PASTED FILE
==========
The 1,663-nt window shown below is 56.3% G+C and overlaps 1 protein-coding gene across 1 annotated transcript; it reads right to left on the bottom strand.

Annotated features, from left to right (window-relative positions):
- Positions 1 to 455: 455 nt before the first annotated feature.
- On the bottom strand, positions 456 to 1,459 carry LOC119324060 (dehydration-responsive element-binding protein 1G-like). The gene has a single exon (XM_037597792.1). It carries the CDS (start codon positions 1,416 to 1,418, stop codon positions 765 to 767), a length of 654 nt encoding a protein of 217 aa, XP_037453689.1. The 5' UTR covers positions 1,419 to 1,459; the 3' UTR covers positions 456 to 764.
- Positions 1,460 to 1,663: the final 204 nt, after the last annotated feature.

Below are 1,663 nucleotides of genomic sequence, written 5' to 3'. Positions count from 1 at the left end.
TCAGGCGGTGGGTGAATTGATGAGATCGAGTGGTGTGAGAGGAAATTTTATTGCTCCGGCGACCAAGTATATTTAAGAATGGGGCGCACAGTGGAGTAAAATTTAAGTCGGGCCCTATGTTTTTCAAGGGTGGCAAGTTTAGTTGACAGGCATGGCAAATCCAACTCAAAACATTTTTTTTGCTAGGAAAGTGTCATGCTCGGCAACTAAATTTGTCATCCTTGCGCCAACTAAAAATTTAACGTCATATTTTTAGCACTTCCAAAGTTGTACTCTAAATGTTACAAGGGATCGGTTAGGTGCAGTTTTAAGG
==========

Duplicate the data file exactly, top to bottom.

The 1,663-nt window shown below is 56.3% G+C and overlaps 1 protein-coding gene across 1 annotated transcript; it reads right to left on the bottom strand.

Annotated features, from left to right (window-relative positions):
- Positions 1 to 455: 455 nt before the first annotated feature.
- On the bottom strand, positions 456 to 1,459 carry LOC119324060 (dehydration-responsive element-binding protein 1G-like). The gene has a single exon (XM_037597792.1). It carries the CDS (start codon positions 1,416 to 1,418, stop codon positions 765 to 767), a length of 654 nt encoding a protein of 217 aa, XP_037453689.1. The 5' UTR covers positions 1,419 to 1,459; the 3' UTR covers positions 456 to 764.
- Positions 1,460 to 1,663: the final 204 nt, after the last annotated feature.

Below are 1,663 nucleotides of genomic sequence, written 5' to 3'. Positions count from 1 at the left end.
TCAGGCGGTGGGTGAATTGATGAGATCGAGTGGTGTGAGAGGAAATTTTATTGCTCCGGCGACCAAGTATATTTAAGAATGGGGCGCACAGTGGAGTAAAATTTAAGTCGGGCCCTATGTTTTTCAAGGGTGGCAAGTTTAGTTGACAGGCATGGCAAATCCAACTCAAAACATTTTTTTTGCTAGGAAAGTGTCATGCTCGGCAACTAAATTTGTCATCCTTGCGCCAACTAAAAATTTAACGTCATATTTTTAGCACTTCCAAAGTTGTACTCTAAATGTTACAAGGGATCGGTTAGGTGCAGTTTTAAGG